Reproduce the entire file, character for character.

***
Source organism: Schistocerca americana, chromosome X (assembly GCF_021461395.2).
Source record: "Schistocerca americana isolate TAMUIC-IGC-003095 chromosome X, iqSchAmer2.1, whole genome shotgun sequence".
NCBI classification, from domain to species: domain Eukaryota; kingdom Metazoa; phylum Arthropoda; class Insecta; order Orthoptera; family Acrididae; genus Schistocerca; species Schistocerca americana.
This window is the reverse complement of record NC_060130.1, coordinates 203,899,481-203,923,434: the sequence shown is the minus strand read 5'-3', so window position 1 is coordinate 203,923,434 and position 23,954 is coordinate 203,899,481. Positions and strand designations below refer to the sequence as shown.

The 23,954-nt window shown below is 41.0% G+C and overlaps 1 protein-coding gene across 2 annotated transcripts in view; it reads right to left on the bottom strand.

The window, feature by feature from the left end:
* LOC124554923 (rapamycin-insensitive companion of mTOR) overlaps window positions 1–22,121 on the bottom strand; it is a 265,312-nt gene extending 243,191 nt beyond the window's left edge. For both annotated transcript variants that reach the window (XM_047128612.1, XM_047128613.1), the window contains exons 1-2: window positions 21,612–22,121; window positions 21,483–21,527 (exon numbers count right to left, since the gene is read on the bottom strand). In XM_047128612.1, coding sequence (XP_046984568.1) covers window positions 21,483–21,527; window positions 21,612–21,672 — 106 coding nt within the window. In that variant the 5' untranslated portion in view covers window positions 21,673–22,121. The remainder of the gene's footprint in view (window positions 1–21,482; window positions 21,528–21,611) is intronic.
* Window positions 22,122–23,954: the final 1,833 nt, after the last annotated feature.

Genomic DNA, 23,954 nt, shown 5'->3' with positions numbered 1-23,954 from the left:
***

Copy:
Source organism: Schistocerca americana, chromosome X (assembly GCF_021461395.2).
Source record: "Schistocerca americana isolate TAMUIC-IGC-003095 chromosome X, iqSchAmer2.1, whole genome shotgun sequence".
NCBI classification, from domain to species: domain Eukaryota; kingdom Metazoa; phylum Arthropoda; class Insecta; order Orthoptera; family Acrididae; genus Schistocerca; species Schistocerca americana.
This window is the reverse complement of record NC_060130.1, coordinates 203,899,481-203,923,434: the sequence shown is the minus strand read 5'-3', so window position 1 is coordinate 203,923,434 and position 23,954 is coordinate 203,899,481. Positions and strand designations below refer to the sequence as shown.

The 23,954-nt window shown below is 41.0% G+C and overlaps 1 protein-coding gene across 2 annotated transcripts in view; it reads right to left on the bottom strand.

The window, feature by feature from the left end:
* LOC124554923 (rapamycin-insensitive companion of mTOR) overlaps window positions 1–22,121 on the bottom strand; it is a 265,312-nt gene extending 243,191 nt beyond the window's left edge. For both annotated transcript variants that reach the window (XM_047128612.1, XM_047128613.1), the window contains exons 1-2: window positions 21,612–22,121; window positions 21,483–21,527 (exon numbers count right to left, since the gene is read on the bottom strand). In XM_047128612.1, coding sequence (XP_046984568.1) covers window positions 21,483–21,527; window positions 21,612–21,672 — 106 coding nt within the window. In that variant the 5' untranslated portion in view covers window positions 21,673–22,121. The remainder of the gene's footprint in view (window positions 1–21,482; window positions 21,528–21,611) is intronic.
* Window positions 22,122–23,954: the final 1,833 nt, after the last annotated feature.

Genomic DNA, 23,954 nt, shown 5'->3' with positions numbered 1-23,954 from the left: